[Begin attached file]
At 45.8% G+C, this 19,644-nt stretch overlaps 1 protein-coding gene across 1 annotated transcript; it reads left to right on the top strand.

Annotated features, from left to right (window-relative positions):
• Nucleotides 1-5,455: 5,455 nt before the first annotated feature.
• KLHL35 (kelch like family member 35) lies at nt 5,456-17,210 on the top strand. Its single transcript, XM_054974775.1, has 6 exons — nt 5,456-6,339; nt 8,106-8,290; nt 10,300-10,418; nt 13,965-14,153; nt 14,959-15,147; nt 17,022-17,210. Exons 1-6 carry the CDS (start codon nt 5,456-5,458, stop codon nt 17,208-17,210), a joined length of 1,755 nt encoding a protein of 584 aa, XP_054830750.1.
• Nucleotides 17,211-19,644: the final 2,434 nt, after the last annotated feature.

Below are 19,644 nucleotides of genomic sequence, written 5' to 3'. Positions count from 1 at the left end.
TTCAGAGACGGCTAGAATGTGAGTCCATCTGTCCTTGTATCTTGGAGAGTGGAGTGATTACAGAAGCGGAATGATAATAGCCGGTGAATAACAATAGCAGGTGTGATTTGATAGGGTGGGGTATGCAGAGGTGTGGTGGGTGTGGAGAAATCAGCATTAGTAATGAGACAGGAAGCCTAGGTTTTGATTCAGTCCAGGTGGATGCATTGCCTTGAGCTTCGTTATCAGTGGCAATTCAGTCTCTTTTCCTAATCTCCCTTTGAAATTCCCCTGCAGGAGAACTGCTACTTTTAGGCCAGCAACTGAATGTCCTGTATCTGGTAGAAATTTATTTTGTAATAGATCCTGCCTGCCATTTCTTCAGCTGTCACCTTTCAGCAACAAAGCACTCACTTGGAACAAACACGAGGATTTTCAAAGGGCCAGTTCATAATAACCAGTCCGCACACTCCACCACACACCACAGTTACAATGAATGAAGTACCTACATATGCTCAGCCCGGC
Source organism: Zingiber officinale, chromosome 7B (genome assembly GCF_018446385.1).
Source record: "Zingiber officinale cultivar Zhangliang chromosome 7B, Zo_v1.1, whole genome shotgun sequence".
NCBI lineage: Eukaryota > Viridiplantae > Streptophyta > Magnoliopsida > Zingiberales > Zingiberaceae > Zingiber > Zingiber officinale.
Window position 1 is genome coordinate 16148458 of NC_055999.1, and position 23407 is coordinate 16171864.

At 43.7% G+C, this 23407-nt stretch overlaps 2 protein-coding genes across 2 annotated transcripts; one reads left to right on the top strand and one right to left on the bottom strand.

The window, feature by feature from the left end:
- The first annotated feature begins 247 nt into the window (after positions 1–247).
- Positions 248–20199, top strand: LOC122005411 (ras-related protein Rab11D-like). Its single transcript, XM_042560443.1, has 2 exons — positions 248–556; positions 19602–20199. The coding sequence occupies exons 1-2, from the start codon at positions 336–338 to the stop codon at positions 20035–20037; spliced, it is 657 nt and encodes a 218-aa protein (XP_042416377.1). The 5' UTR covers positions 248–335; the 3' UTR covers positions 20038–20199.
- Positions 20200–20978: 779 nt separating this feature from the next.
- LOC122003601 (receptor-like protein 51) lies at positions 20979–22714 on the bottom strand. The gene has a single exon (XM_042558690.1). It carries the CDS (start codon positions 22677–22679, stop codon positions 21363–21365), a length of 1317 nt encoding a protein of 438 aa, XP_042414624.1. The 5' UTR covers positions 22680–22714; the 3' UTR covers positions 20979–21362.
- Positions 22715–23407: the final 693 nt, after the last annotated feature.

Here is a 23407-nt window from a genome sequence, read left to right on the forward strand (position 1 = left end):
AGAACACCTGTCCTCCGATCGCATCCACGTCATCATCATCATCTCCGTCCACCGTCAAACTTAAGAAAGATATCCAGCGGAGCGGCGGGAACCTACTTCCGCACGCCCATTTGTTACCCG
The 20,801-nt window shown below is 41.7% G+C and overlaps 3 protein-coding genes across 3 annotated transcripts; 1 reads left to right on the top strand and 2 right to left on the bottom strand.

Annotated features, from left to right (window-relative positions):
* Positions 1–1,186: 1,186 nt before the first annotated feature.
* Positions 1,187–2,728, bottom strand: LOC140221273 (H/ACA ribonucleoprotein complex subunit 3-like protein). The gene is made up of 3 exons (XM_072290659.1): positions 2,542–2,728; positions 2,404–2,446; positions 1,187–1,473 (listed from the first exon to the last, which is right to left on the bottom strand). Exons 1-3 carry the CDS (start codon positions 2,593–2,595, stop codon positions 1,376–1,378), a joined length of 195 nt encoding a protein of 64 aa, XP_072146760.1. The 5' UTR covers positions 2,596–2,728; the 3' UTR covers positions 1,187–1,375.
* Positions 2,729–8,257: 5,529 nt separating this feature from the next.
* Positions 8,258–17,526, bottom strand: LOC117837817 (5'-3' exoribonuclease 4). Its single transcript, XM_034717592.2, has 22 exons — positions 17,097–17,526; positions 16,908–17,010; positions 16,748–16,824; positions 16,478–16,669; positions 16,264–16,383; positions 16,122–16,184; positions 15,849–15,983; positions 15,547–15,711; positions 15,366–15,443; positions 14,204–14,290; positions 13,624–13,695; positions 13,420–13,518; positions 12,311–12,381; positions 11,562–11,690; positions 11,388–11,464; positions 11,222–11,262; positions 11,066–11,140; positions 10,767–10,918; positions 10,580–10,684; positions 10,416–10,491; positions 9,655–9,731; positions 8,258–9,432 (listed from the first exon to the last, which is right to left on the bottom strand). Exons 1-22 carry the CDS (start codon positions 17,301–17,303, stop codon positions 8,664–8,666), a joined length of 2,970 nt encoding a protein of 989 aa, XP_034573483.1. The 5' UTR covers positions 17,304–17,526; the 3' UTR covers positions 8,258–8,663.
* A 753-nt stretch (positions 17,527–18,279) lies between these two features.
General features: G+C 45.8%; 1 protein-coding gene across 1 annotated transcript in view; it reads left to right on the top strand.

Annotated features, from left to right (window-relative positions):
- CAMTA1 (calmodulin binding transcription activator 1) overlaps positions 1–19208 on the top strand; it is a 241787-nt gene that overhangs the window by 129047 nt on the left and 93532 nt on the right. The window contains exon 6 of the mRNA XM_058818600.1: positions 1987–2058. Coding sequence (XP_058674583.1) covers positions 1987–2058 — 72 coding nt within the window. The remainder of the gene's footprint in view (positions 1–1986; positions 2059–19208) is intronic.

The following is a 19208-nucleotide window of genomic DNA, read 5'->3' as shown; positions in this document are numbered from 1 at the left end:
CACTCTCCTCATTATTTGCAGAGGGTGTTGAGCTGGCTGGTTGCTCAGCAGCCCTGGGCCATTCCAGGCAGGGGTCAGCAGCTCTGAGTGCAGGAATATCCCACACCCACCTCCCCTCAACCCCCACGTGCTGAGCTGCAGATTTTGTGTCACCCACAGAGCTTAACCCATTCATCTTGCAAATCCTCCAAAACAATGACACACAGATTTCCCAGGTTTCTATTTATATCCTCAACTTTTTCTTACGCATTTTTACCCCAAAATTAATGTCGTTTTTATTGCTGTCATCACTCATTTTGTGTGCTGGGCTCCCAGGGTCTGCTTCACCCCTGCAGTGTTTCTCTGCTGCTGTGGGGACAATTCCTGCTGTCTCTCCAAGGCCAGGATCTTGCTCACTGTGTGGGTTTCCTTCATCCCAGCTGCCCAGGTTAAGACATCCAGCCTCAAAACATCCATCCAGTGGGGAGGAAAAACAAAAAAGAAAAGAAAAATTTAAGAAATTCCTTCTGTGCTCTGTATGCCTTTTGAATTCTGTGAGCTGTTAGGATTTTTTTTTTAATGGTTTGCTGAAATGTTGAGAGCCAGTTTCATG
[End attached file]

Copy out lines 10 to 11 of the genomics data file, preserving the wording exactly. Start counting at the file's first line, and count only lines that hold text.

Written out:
NCBI lineage: Eukaryota > Viridiplantae > Streptophyta > Magnoliopsida > Zingiberales > Zingiberaceae > Zingiber > Zingiber officinale.
Window position 1 is genome coordinate 16148458 of NC_055999.1, and position 23407 is coordinate 16171864.